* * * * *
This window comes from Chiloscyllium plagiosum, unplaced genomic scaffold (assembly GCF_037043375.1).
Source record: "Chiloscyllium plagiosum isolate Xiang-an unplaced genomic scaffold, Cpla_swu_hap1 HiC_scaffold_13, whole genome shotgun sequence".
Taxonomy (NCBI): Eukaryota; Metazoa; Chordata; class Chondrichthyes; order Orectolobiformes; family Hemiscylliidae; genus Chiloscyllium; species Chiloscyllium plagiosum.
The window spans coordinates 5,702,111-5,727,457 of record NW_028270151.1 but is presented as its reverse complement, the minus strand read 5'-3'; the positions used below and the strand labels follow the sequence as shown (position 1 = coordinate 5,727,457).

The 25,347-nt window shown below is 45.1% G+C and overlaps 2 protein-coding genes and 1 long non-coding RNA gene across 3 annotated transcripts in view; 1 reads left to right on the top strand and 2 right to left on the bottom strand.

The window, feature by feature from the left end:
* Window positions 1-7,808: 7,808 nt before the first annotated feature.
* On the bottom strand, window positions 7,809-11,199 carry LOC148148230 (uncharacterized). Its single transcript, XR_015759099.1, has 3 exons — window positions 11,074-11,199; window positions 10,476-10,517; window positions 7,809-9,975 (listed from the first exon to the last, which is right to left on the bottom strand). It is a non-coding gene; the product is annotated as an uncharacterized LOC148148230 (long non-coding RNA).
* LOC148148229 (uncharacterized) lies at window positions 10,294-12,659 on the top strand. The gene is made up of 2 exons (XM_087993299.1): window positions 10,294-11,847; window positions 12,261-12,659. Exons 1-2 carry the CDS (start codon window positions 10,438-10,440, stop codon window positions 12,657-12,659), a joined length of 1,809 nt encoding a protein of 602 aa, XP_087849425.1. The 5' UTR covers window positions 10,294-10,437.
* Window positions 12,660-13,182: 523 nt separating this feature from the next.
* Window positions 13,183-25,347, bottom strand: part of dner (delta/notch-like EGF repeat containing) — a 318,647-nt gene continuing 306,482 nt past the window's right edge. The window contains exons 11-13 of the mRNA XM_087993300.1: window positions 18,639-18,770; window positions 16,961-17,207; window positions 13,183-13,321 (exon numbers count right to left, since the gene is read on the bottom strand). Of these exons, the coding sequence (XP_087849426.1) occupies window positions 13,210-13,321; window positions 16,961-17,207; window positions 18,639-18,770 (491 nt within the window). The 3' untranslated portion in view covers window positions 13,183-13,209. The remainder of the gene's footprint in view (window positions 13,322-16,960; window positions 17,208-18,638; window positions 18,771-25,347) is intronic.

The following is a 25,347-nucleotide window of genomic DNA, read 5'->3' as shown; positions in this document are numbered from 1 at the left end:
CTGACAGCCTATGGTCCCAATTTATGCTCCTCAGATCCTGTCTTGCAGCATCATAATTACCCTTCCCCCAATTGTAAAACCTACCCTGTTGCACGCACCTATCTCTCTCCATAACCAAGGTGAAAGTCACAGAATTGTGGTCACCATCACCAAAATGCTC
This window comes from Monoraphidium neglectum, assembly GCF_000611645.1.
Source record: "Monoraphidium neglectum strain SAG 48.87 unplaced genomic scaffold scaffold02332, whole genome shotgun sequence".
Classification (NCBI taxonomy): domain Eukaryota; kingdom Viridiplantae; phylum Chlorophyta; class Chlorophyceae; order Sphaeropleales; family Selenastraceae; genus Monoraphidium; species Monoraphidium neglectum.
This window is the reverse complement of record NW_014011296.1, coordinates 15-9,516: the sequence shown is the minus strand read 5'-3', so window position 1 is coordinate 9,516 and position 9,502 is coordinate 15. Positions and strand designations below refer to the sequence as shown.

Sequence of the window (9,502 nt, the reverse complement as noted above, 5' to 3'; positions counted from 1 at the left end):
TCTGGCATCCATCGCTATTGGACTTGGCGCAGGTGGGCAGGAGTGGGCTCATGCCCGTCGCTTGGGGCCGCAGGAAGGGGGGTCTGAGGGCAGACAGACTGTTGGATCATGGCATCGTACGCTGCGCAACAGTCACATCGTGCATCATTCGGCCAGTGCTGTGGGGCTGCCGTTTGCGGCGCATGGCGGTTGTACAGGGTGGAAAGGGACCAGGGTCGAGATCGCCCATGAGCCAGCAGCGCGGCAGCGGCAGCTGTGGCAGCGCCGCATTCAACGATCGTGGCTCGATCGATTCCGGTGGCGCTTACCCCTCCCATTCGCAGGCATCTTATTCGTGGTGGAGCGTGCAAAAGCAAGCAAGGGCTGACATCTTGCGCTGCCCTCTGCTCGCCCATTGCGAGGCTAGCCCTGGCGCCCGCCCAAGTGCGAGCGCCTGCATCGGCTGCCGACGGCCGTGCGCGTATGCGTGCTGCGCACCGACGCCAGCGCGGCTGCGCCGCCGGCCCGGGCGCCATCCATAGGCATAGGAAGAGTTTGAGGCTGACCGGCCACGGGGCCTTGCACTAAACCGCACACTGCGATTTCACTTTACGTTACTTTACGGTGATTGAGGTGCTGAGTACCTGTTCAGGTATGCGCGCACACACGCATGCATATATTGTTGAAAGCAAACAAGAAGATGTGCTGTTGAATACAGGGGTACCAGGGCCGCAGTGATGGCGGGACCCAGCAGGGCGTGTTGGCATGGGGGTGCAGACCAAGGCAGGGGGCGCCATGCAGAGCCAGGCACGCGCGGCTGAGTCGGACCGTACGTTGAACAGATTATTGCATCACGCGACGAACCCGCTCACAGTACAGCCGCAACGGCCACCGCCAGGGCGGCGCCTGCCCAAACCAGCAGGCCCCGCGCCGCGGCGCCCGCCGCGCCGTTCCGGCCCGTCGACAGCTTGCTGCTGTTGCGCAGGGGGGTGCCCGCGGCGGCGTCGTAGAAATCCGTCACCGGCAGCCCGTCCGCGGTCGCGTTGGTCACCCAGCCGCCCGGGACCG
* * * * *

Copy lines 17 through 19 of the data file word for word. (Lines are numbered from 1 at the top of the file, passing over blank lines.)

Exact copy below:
This window is the reverse complement of record NW_014011296.1, coordinates 15-9,516: the sequence shown is the minus strand read 5'-3', so window position 1 is coordinate 9,516 and position 9,502 is coordinate 15. Positions and strand designations below refer to the sequence as shown.

Sequence of the window (9,502 nt, the reverse complement as noted above, 5' to 3'; positions counted from 1 at the left end):
TCTGGCATCCATCGCTATTGGACTTGGCGCAGGTGGGCAGGAGTGGGCTCATGCCCGTCGCTTGGGGCCGCAGGAAGGGGGGTCTGAGGGCAGACAGACTGTTGGATCATGGCATCGTACGCTGCGCAACAGTCACATCGTGCATCATTCGGCCAGTGCTGTGGGGCTGCCGTTTGCGGCGCATGGCGGTTGTACAGGGTGGAAAGGGACCAGGGTCGAGATCGCCCATGAGCCAGCAGCGCGGCAGCGGCAGCTGTGGCAGCGCCGCATTCAACGATCGTGGCTCGATCGATTCCGGTGGCGCTTACCCCTCCCATTCGCAGGCATCTTATTCGTGGTGGAGCGTGCAAAAGCAAGCAAGGGCTGACATCTTGCGCTGCCCTCTGCTCGCCCATTGCGAGGCTAGCCCTGGCGCCCGCCCAAGTGCGAGCGCCTGCATCGGCTGCCGACGGCCGTGCGCGTATGCGTGCTGCGCACCGACGCCAGCGCGGCTGCGCCGCCGGCCCGGGCGCCATCCATAGGCATAGGAAGAGTTTGAGGCTGACCGGCCACGGGGCCTTGCACTAAACCGCACACTGCGATTTCACTTTACGTTACTTTACGGTGATTGAGGTGCTGAGTACCTGTTCAGGTATGCGCGCACACACGCATGCATATATTGTTGAAAGCAAACAAGAAGATGTGCTGTTGAATACAGGGGTACCAGGGCCGCAGTGATGGCGGGACCCAGCAGGGCGTGTTGGCATGGGGGTGCAGACCAAGGCAGGGGGCGCCATGCAGAGCCAGGCACGCGCGGCTGAGTCGGACCGTACGTTGAACAGATTATTGCATCACGCGACGAACCCGCTCACAGTACAGCCGCAACGGCCACCGCCAGGGCGGCGCCTGCCCAAACCAGCAGGCCCCGCGCCGCGGCGCCCGCCGCGCCGTTCCGGCCCGTCGACAGCTTGCTGCTGTTGCGCAGGGGGGTGCCCGCGGCGGCGTCGTAGAAATCCGTCACCGGCAGCCCGTCCGCGGTCGCGTTGGTCACCCAGCCGCCCGGGACCG